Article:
A spy cannot save the Israeli-Palestinian talks

Surprise, surprise, the three-decade old peace process between Israelis and the Palestinians has hit another deadlock. The indirect talks are in such a bad place that even floating a desperate proposal by the tireless U.S. Secretary of State John Kerry to possibly release Israel’s spy serving a life sentence in North Carolina, Jonathan Pollard, could not keep them going.

Sure enough, following Kerry cutting his visit short after Palestinian President Mahmoud Abbas applied for membership at 15 U.N. organizations. The blame game has started. Some point fingers to Abbas for his “unilateral” move. Others blame Israeli Prime Minister Benjamin Netanyahu for not agreeing to a prisoner release package. Some fault Kerry for getting blindsided by both leaders.

Truth is, this round of talks had no legs begin with, and other than Secretary Kerry himself, very few believed it could culminate in a comprehensive agreement. While Kerry might still prove all the skeptics wrong, major changes have to undergo his approach and game plan.

Keep Pollard out of it

The head of the Senate Intelligence Committee Dianne Feinstein is right, releasing Pollard at this stage of the talks is “a bad idea.” The ranking Democrat told the Daily Beast, that what Pollard has done “was a major betrayal and I’ve followed it over the years. It’s one thing if there’s an agreement. It’s another thing totally if there isn’t.”

The idea of releasing a spy who has notoriously sold a foreign entity, albeit an ally, a large amount of classified documents in return for confidence building measures in a faltering process, is ludicrous. It is a slap in the face to the intelligence community, to the judiciary system, and sends the wrong message to all the parties involved.

Joyce Karam

The leaders have not even held direct talks yet, let alone the time to agree on something. Even a framework for an agreement is being delayed, and the best case scenario would be extending the faltering indirect talks for another eight months.

Releasing Pollard, as proposed, would be a bargaining chip to get Israel to release 400 more Palestinian prisoners, and show “restraint” in settlement expansion in the West Bank, not even a complete freeze. The deal would also not include Jerusalem.

The idea of releasing a spy who has notoriously sold a foreign entity, albeit an ally, a large amount of classified documents in return for confidence building measures in a faltering process, is ludicrous. It is a slap in the face to the intelligence community, to the judiciary system, and sends the wrong message to all the parties involved.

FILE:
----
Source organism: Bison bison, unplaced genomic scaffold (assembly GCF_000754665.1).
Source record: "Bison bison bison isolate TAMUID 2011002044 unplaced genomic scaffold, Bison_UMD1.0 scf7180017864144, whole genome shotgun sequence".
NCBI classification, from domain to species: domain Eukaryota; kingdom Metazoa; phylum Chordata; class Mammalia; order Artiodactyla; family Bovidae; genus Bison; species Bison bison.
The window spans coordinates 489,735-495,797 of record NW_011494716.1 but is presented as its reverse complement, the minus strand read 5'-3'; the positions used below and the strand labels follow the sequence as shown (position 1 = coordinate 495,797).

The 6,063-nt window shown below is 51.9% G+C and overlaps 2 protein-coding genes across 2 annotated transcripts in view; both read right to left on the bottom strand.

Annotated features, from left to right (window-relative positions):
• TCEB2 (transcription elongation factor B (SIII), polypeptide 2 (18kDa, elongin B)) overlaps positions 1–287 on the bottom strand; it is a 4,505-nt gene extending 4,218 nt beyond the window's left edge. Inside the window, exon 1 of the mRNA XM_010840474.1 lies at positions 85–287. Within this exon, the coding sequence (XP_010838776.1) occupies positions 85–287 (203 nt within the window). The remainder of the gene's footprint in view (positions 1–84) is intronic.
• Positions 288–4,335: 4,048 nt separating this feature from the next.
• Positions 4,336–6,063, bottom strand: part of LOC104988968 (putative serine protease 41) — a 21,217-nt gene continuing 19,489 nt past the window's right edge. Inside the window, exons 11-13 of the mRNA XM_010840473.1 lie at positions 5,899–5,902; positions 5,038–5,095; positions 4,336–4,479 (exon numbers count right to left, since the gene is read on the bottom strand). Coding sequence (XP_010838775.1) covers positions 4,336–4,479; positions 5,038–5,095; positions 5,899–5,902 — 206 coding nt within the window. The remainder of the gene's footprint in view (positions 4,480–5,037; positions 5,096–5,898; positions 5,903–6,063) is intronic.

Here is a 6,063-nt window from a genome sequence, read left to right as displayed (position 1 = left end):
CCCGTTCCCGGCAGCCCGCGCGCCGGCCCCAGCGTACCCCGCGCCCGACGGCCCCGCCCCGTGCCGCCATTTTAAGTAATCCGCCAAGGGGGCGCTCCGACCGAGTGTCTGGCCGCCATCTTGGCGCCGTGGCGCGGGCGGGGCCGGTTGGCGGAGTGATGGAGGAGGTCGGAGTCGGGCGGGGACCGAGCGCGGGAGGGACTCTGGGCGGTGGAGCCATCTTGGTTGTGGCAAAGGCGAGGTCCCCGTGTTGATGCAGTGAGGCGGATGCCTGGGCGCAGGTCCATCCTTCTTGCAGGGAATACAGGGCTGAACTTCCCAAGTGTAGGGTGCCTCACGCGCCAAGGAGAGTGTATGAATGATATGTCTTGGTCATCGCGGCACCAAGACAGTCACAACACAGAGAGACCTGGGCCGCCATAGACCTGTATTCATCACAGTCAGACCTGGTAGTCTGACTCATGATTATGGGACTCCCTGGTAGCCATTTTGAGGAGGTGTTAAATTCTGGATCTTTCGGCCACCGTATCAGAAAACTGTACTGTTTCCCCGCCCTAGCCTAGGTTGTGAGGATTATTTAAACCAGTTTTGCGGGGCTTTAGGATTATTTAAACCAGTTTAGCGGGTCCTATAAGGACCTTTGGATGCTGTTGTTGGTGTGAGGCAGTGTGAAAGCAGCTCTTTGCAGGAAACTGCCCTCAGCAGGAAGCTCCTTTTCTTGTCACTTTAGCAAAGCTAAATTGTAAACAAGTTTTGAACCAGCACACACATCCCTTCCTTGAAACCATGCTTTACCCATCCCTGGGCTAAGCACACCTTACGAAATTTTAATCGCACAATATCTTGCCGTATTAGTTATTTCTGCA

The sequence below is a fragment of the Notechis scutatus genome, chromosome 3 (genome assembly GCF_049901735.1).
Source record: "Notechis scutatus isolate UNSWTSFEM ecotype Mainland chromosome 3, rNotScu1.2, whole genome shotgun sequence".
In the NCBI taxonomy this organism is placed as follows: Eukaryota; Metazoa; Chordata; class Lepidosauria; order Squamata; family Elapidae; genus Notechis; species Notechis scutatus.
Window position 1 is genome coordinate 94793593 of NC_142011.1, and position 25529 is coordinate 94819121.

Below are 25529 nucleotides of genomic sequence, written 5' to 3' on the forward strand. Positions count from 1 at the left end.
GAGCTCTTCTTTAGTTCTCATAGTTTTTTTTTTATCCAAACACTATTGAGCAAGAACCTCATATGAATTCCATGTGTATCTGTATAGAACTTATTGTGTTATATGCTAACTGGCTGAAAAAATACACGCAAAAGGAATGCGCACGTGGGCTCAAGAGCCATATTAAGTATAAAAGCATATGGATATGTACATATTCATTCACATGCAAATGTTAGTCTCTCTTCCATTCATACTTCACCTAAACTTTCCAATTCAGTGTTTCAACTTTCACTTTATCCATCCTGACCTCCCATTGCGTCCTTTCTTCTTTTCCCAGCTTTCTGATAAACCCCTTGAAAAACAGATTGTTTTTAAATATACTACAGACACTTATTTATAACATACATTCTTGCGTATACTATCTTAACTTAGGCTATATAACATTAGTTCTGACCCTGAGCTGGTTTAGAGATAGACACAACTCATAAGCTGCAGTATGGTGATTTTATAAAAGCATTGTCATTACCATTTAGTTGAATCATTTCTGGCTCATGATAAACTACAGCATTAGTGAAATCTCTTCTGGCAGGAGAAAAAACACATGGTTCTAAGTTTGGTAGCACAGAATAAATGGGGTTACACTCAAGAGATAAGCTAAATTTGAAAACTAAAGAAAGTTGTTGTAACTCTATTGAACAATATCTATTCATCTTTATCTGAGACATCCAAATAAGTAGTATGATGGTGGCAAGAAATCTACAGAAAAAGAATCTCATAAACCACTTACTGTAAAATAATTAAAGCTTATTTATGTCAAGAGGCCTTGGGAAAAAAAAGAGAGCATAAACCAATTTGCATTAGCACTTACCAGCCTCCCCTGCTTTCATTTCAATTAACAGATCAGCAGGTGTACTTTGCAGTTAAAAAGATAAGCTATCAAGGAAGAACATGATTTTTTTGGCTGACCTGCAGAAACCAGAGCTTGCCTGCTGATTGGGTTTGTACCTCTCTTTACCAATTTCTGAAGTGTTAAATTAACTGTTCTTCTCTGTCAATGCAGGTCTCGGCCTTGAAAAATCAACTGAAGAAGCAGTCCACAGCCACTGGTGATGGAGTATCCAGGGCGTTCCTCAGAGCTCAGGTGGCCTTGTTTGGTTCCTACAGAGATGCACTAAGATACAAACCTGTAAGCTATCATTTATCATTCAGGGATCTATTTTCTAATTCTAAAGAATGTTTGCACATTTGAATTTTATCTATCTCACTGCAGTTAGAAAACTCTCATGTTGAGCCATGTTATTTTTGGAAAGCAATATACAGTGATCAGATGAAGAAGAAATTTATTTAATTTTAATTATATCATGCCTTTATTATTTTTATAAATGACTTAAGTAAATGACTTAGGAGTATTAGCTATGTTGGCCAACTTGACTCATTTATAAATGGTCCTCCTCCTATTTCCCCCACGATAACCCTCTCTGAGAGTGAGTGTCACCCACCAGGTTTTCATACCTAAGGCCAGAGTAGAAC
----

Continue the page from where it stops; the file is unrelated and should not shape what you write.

It is no wonder that former Presidents Bill Clinton and George W. Bush did not execute such a plan when they had the chance to and when they were closer to an agreement. It is also one thing for Pollard to be released on humanitarian grounds, or through parole, and it is another for him to be used as bait in political gesturing between Israelis and the Palestinians.

Soft approach collapsing

So far, Kerry’s plan of engaging, offering political incentives to Netanyahu and economic incentives to Abbas, has fallen short in driving them to the same table. Washington does not look good when Abbas ignores U.S. pleas and goes ahead with the U.N. applications and when Netanyahu goes to bake Matzah hours after Kerry’s visit collapses.

The soft approach has not made either leader agree to U.S. demands and has put Washington in a precarious position. Abbas for his part probably likes and appreciates Kerry’s efforts but for his own domestic reasons, cannot just sit and wait for a settlement freeze or a two state agreement.

The U.N. track is the most effect leverage that the Palestinians have right now and if unilateral international recognition will not change Israel’s calculus, it is hard to imagine what will.

Netanyahu has shown over time that he mostly responds to pressure. Such pressure is unlikely to come now, however. The Obama administration has its hands tied domestically and has more urgent priorities regionally.

With Iran’s negotiations on-going and an opportunity for a deal in July, the administration might want to use any leverage it has with Congress and its regional allies to support this track. Also, as congressional midterm elections approach in November, and with no agreement in sight on the peace process, it will be even harder to pursue if the Democrats lose the majority in the Senate.

All of the above dim the prospect of a negotiated peace deal in the near future, and could force a new dynamic in the Palestinian-Israeli conflict, one that is defined by a battle at U.N. agencies and less latitude for the United States as it tries to juggle its support for Israel with its deep conviction for achieving a two state solution as a key priority for the Obama presidency.

 

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Joyce Karam is the Washington Correspondent for Al-Hayat Newspaper, an International Arabic Daily based in London. She has covered American politics extensively since 2004 with focus on U.S. policy towards the Middle East. Prior to that, she worked as a Journalist in Lebanon, covering the Post-war situation. Joyce holds a B.A. in Journalism and an M.A. in International Peace and Conflict Resolution. Twitter: @Joyce_Karam
 

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Last Update: Wednesday, 20 May 2020 KSA 09:41 - GMT 06:41
Disclaimer: Views expressed by writers in this section are their own and do not reflect Al Arabiya English's point-of-view.
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